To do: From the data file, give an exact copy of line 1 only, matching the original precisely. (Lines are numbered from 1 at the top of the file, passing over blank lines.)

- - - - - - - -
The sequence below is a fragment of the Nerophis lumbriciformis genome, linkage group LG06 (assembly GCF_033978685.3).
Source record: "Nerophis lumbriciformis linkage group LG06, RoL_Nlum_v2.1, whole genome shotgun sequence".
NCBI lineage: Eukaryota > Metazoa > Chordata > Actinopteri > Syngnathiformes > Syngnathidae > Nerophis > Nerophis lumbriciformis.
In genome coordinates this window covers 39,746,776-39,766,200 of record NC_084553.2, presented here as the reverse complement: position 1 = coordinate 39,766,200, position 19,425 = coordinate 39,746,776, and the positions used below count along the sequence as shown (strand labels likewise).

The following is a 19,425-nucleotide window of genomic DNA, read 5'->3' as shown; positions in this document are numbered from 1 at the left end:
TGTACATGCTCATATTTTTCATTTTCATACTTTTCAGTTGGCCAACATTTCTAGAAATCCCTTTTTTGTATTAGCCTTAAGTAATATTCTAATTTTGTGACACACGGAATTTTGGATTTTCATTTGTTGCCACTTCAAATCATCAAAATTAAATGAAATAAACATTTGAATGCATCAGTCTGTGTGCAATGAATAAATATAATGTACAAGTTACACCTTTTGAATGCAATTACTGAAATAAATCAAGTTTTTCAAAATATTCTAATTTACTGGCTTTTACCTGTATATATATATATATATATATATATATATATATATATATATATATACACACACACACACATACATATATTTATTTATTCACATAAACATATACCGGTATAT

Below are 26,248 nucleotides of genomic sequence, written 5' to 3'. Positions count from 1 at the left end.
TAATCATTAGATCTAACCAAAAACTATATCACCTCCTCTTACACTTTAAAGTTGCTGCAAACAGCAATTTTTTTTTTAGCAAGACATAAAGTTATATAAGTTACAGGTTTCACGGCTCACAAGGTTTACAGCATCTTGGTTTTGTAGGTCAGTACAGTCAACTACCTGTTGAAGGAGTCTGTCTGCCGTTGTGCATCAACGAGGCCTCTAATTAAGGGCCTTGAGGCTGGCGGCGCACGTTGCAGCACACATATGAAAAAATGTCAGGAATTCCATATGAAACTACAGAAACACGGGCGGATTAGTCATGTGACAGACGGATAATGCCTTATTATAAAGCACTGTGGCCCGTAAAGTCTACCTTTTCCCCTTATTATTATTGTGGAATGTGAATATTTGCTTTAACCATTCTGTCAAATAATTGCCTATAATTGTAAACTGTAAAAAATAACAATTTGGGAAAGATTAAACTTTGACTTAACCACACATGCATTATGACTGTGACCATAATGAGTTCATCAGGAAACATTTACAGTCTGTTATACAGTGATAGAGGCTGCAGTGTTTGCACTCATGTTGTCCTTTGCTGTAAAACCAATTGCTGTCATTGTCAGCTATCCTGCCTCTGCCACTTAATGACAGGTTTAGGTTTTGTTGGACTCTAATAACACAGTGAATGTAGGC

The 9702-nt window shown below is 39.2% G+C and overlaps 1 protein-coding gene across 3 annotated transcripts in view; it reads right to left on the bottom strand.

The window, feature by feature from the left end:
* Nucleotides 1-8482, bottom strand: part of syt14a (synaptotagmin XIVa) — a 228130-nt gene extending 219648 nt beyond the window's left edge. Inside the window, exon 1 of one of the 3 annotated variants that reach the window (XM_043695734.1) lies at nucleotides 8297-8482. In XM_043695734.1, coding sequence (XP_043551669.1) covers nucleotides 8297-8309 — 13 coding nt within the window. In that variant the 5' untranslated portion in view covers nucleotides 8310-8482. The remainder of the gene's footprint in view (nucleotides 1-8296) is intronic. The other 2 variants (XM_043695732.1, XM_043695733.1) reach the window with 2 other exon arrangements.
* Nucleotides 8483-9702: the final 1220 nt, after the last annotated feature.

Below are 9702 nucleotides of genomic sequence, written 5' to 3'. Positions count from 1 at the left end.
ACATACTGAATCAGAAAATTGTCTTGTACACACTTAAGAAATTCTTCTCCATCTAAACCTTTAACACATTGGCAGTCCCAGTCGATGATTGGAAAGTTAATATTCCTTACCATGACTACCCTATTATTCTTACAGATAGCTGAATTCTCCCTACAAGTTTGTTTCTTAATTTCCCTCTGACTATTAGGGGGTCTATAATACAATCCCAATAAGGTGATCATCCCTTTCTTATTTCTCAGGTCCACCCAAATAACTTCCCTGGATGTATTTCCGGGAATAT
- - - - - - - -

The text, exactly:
The sequence below is a fragment of the Nerophis lumbriciformis genome, linkage group LG06 (assembly GCF_033978685.3).